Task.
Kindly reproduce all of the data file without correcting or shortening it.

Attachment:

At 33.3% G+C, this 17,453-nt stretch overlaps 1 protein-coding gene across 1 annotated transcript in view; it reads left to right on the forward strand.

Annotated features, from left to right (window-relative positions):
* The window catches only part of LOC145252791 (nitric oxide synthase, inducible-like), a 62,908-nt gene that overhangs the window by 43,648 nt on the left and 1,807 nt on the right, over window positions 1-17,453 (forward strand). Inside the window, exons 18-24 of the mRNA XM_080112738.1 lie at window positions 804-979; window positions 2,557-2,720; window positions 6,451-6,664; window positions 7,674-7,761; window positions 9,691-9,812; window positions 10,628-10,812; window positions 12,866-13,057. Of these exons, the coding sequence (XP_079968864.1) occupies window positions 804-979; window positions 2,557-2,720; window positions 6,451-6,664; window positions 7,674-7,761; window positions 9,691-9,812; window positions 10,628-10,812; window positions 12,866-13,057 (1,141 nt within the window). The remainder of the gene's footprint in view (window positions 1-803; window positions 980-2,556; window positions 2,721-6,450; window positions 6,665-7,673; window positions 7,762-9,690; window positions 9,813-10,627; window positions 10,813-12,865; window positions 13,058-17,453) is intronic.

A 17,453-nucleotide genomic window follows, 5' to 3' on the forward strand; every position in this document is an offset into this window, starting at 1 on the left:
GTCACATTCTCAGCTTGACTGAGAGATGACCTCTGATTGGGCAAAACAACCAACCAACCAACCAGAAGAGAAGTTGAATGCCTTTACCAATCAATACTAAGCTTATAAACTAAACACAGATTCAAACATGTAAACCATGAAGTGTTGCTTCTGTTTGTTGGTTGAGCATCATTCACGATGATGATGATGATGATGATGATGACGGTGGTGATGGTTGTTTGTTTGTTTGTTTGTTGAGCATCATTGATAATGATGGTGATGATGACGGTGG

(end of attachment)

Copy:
At 33.3% G+C, this 17,453-nt stretch overlaps 1 protein-coding gene across 1 annotated transcript in view; it reads left to right on the forward strand.

Annotated features, from left to right (window-relative positions):
* The window catches only part of LOC145252791 (nitric oxide synthase, inducible-like), a 62,908-nt gene that overhangs the window by 43,648 nt on the left and 1,807 nt on the right, over window positions 1-17,453 (forward strand). Inside the window, exons 18-24 of the mRNA XM_080112738.1 lie at window positions 804-979; window positions 2,557-2,720; window positions 6,451-6,664; window positions 7,674-7,761; window positions 9,691-9,812; window positions 10,628-10,812; window positions 12,866-13,057. Of these exons, the coding sequence (XP_079968864.1) occupies window positions 804-979; window positions 2,557-2,720; window positions 6,451-6,664; window positions 7,674-7,761; window positions 9,691-9,812; window positions 10,628-10,812; window positions 12,866-13,057 (1,141 nt within the window). The remainder of the gene's footprint in view (window positions 1-803; window positions 980-2,556; window positions 2,721-6,450; window positions 6,665-7,673; window positions 7,762-9,690; window positions 9,813-10,627; window positions 10,813-12,865; window positions 13,058-17,453) is intronic.

A 17,453-nucleotide genomic window follows, 5' to 3' on the forward strand; every position in this document is an offset into this window, starting at 1 on the left:
GTCACATTCTCAGCTTGACTGAGAGATGACCTCTGATTGGGCAAAACAACCAACCAACCAACCAGAAGAGAAGTTGAATGCCTTTACCAATCAATACTAAGCTTATAAACTAAACACAGATTCAAACATGTAAACCATGAAGTGTTGCTTCTGTTTGTTGGTTGAGCATCATTCACGATGATGATGATGATGATGATGATGACGGTGGTGATGGTTGTTTGTTTGTTTGTTTGTTGAGCATCATTGATAATGATGGTGATGATGACGGTGG